The Dominican Republic
Hispaniola consists of two different countries with distinctly different languages. The Dominican Republic and Haiti. Natives of the Dominican Republic speak Spanish while the natives of Haiti speak French or Haitian Kreyol, which is broken French. Just like their languages, their culture, food and way of life are also distinctly different. Both countries are beautiful to visit. Hire an air charter to see both from an entirely different perspective. It is the best way to see all that these beautiful areas have to offer. Ground travel can be time consuming, taking away from visiting landmarks and special attractions.
The Dominican Republic consumes nearly two thirds of the eastern sector of Hispaniola. The first constitution for this region was adopted on November 6, 1844. This comes nearly 5,000 years after the first inhabitants of the land were documented. Initially this region was under a Presidential type of government, similar to that of the United States. Since that time, the Dominican Republic has gone through a variety of political changes.
Culture and Tourist Destinations
An upper class and a middle class separate the culture of Dominican Republic. This region has suffered a great deal of economic turbulence in recent years, leaving many residents without necessities. It does not take away from their beliefs or their will to make ends meet. Many will sell goods or barter for items needed. Natives are very handy with their hands when it comes to creating clothing and jewellery items.
With this being a coastal area, there are beautiful beaches to visit, such as Boca de Yuma Harbour. Throughout the year, there are also several festivals, which tourists can gain cultural education from in regards to celebration methods and cuisine offered. The Colonial Zone of Dominican Republic is a major tourist destination. It is an area of historical value, including a castle, cathedral, fortress and monastery, which are labelled as World Heritage Sites. Whether taking a stroll down the enchanting Calle Las Damas or visiting the Carretera Samana Toll Road, one is guaranteed a fantastic time in this Spanish-speaking paradise.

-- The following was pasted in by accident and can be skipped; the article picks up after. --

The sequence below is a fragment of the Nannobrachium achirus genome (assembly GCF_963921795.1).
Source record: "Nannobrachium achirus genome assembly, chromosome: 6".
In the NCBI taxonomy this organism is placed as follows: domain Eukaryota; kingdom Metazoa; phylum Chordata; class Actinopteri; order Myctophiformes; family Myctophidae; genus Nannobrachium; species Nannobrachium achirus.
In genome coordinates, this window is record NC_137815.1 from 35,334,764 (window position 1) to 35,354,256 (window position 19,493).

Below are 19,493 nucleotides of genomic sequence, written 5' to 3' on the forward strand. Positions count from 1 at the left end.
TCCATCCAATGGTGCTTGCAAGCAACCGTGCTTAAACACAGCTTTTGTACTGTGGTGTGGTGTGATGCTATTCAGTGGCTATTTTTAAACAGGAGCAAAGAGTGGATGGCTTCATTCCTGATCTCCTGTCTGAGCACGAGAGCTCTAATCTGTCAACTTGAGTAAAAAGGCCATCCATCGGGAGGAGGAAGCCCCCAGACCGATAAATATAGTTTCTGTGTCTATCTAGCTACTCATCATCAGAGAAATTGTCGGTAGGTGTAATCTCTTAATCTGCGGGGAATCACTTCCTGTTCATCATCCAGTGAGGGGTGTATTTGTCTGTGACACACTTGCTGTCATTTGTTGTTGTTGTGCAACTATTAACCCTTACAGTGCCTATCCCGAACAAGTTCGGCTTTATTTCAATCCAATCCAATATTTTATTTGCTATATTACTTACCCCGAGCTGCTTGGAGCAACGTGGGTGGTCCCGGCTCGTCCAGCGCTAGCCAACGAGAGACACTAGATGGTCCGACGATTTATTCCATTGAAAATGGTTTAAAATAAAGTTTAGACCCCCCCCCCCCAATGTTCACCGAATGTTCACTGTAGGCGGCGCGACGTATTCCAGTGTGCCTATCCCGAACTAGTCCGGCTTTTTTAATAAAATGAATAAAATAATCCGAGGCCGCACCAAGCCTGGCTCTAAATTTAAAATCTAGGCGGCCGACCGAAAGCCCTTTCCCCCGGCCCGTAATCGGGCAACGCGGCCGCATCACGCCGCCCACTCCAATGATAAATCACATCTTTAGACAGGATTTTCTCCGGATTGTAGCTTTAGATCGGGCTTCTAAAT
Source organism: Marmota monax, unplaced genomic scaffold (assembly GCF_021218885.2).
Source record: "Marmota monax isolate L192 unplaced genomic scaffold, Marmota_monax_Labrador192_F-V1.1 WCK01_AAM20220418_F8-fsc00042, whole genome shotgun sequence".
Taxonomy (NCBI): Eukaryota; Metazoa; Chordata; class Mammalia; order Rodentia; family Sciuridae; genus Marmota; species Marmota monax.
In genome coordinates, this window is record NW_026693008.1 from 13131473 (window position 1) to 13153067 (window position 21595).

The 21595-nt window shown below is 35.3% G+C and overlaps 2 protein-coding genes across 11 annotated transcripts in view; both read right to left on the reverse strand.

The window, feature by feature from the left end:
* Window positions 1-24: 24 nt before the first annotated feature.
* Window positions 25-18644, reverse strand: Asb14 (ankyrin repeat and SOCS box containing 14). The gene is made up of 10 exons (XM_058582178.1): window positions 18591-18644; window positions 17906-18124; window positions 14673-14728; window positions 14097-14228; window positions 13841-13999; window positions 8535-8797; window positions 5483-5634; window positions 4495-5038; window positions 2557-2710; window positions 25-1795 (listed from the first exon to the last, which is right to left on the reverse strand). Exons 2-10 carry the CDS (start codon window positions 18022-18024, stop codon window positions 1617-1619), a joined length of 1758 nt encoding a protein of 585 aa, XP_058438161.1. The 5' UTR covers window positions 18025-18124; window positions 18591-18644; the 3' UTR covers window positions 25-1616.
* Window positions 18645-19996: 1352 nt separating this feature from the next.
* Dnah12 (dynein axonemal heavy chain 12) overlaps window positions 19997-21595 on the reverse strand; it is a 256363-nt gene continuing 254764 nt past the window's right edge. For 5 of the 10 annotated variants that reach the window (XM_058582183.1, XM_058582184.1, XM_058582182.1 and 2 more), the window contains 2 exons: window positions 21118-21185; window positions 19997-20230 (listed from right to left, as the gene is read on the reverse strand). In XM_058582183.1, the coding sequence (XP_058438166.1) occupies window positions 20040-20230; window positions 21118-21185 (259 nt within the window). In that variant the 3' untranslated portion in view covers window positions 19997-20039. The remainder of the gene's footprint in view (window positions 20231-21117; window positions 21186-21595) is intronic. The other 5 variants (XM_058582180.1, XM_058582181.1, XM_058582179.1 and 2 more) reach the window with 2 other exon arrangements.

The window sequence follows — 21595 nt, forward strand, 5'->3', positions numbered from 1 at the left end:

Christopher Columbus discovered Haiti on December 5, 1492. He claimed this parcel of land for the Spanish crown and originally named it La Isla Española. Later the name changed to simply, Hispaniola. This region has had both Spanish and French rulers as well as its share of political turmoil. Haiti struggled for independence beginning in 1804, which took decades to achieve.
Haiti’s culture is still in shock from the massive earthquake that took place in 2010. Over 300,000 people were lost. Tourists visit the crumbled areas and view mass graves representing the final resting places for hundreds of thousands of people. Haitians are a very strong willed people that live off the land and resources when they need to.
Haitians are known for their simple cuisine, kind nature and ability to create items with their hands. Port au Prince remains a tourist destination. Visitors should also make time to visit Jacmel and Parc National La Visite while in Hispaniola.